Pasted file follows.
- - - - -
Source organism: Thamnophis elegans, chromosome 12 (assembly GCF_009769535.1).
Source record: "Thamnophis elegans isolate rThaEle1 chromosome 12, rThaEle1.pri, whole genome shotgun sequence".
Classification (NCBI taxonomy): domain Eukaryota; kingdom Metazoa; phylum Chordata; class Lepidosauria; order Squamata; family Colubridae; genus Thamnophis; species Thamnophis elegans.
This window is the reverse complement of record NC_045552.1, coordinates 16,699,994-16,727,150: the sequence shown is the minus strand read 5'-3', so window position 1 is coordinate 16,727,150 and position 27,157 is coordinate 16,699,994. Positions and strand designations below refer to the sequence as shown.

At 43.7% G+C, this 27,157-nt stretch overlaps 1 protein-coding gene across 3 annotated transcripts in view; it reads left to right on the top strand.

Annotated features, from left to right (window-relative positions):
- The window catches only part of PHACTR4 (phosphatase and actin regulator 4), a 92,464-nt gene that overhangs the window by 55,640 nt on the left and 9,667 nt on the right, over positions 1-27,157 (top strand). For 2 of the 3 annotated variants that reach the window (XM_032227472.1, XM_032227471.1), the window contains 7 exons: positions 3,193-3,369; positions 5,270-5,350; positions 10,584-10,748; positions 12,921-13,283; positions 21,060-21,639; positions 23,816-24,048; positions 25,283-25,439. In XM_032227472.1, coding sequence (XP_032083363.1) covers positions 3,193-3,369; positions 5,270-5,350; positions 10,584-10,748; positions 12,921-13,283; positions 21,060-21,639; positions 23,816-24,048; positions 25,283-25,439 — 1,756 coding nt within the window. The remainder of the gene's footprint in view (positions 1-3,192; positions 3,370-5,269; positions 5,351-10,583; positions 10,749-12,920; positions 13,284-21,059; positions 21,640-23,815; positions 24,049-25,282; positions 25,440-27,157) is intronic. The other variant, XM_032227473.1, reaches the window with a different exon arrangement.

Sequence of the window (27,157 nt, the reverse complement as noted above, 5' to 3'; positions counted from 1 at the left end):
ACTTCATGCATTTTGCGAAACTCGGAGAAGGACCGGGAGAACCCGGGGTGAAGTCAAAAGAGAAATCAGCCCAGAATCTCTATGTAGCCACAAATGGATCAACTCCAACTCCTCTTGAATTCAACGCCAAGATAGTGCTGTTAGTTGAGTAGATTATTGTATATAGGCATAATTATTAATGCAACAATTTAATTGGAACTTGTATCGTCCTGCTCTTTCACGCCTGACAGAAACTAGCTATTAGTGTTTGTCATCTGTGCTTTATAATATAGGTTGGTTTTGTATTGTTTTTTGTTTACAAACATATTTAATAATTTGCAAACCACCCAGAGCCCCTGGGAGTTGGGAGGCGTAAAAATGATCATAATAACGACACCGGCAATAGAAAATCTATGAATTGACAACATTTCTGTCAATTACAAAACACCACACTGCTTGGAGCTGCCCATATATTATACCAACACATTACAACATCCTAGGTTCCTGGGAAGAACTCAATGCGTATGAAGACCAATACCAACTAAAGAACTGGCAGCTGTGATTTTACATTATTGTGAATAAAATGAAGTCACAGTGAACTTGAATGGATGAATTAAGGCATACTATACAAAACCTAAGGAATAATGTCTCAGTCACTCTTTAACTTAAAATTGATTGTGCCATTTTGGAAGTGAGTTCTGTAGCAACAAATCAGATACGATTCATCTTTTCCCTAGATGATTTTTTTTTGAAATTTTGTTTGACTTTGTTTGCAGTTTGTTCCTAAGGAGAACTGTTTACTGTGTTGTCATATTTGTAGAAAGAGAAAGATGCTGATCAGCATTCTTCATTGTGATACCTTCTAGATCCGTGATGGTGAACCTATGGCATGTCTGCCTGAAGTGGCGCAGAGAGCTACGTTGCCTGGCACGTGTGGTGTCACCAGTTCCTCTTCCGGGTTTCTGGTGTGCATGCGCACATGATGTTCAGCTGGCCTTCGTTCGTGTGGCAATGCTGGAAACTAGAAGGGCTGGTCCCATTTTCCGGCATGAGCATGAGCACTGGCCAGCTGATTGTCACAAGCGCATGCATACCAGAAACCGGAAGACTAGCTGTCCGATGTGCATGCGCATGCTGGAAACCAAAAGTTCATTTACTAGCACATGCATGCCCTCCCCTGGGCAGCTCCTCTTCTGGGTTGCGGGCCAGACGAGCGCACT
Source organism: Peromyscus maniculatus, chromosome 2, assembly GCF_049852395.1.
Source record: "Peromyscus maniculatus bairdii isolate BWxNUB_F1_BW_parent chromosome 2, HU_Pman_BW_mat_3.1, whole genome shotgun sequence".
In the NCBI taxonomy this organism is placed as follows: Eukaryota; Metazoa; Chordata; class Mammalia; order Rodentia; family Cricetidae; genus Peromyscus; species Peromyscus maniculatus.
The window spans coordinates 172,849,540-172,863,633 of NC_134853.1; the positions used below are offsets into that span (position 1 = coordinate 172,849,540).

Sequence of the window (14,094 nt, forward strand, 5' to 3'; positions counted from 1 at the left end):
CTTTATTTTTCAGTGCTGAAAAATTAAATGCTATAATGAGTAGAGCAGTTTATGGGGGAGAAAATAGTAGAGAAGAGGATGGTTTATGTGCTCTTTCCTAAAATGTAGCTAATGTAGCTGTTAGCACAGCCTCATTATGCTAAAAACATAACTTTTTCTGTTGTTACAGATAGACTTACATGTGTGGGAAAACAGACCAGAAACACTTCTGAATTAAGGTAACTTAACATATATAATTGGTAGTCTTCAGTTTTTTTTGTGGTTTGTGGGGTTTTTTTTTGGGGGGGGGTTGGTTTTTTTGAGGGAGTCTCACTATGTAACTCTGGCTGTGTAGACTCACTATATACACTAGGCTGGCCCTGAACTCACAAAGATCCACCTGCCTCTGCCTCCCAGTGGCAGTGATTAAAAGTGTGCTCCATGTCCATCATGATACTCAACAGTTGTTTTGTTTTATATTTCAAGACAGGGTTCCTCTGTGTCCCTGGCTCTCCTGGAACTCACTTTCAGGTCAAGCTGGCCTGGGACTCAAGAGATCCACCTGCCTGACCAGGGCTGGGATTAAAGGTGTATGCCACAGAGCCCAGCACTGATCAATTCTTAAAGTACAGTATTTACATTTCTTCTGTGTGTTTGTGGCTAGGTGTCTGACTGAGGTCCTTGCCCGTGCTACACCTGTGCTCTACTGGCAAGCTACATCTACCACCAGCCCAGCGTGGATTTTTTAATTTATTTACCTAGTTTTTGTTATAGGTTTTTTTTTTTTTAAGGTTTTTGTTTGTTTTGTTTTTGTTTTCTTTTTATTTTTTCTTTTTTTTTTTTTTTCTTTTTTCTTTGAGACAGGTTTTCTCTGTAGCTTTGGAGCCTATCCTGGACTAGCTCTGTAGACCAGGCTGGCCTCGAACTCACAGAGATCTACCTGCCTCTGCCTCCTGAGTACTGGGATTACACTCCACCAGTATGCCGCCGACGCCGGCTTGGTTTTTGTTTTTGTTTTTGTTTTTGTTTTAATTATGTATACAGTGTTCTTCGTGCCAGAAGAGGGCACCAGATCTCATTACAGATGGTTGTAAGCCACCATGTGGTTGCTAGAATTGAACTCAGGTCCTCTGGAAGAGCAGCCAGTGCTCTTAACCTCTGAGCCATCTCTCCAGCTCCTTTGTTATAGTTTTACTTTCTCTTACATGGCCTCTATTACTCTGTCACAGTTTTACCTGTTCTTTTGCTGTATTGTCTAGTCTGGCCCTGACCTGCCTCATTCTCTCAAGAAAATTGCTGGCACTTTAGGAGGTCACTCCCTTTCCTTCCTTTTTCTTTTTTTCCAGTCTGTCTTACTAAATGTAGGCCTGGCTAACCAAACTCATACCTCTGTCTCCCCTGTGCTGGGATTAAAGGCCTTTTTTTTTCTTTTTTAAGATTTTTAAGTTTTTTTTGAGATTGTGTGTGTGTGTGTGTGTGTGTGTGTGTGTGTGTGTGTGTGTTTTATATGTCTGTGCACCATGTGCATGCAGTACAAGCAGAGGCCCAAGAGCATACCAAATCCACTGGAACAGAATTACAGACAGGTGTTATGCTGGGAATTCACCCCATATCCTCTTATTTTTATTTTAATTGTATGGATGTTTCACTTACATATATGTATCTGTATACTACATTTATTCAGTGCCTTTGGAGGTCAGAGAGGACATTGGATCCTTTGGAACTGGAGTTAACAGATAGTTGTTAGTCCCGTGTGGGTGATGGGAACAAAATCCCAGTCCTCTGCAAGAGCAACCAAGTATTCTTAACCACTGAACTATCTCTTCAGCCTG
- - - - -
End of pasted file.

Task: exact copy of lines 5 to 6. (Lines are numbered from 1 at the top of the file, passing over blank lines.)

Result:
At 43.7% G+C, this 27,157-nt stretch overlaps 1 protein-coding gene across 3 annotated transcripts in view; it reads left to right on the top strand.

Annotated features, from left to right (window-relative positions):